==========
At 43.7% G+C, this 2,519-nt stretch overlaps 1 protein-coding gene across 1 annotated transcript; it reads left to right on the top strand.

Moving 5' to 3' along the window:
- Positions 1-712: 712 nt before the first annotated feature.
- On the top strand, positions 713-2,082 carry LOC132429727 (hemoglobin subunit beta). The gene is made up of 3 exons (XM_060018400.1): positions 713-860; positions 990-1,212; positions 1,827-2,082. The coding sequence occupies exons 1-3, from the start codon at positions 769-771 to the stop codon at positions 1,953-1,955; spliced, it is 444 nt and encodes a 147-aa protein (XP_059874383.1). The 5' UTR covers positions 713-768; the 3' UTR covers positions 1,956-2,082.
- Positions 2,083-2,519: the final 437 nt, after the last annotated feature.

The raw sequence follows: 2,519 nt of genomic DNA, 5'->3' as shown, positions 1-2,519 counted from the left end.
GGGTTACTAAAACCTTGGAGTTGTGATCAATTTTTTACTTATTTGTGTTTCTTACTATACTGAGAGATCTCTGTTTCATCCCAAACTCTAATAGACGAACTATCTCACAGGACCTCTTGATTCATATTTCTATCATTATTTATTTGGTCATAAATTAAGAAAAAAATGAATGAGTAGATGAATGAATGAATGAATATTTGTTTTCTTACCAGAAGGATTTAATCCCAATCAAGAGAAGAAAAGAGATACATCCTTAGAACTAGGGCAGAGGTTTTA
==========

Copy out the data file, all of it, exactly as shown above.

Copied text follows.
At 43.7% G+C, this 2,519-nt stretch overlaps 1 protein-coding gene across 1 annotated transcript; it reads left to right on the top strand.

Moving 5' to 3' along the window:
- Positions 1-712: 712 nt before the first annotated feature.
- On the top strand, positions 713-2,082 carry LOC132429727 (hemoglobin subunit beta). The gene is made up of 3 exons (XM_060018400.1): positions 713-860; positions 990-1,212; positions 1,827-2,082. The coding sequence occupies exons 1-3, from the start codon at positions 769-771 to the stop codon at positions 1,953-1,955; spliced, it is 444 nt and encodes a 147-aa protein (XP_059874383.1). The 5' UTR covers positions 713-768; the 3' UTR covers positions 1,956-2,082.
- Positions 2,083-2,519: the final 437 nt, after the last annotated feature.

The raw sequence follows: 2,519 nt of genomic DNA, 5'->3' as shown, positions 1-2,519 counted from the left end.
GGGTTACTAAAACCTTGGAGTTGTGATCAATTTTTTACTTATTTGTGTTTCTTACTATACTGAGAGATCTCTGTTTCATCCCAAACTCTAATAGACGAACTATCTCACAGGACCTCTTGATTCATATTTCTATCATTATTTATTTGGTCATAAATTAAGAAAAAAATGAATGAGTAGATGAATGAATGAATGAATATTTGTTTTCTTACCAGAAGGATTTAATCCCAATCAAGAGAAGAAAAGAGATACATCCTTAGAACTAGGGCAGAGGTTTTA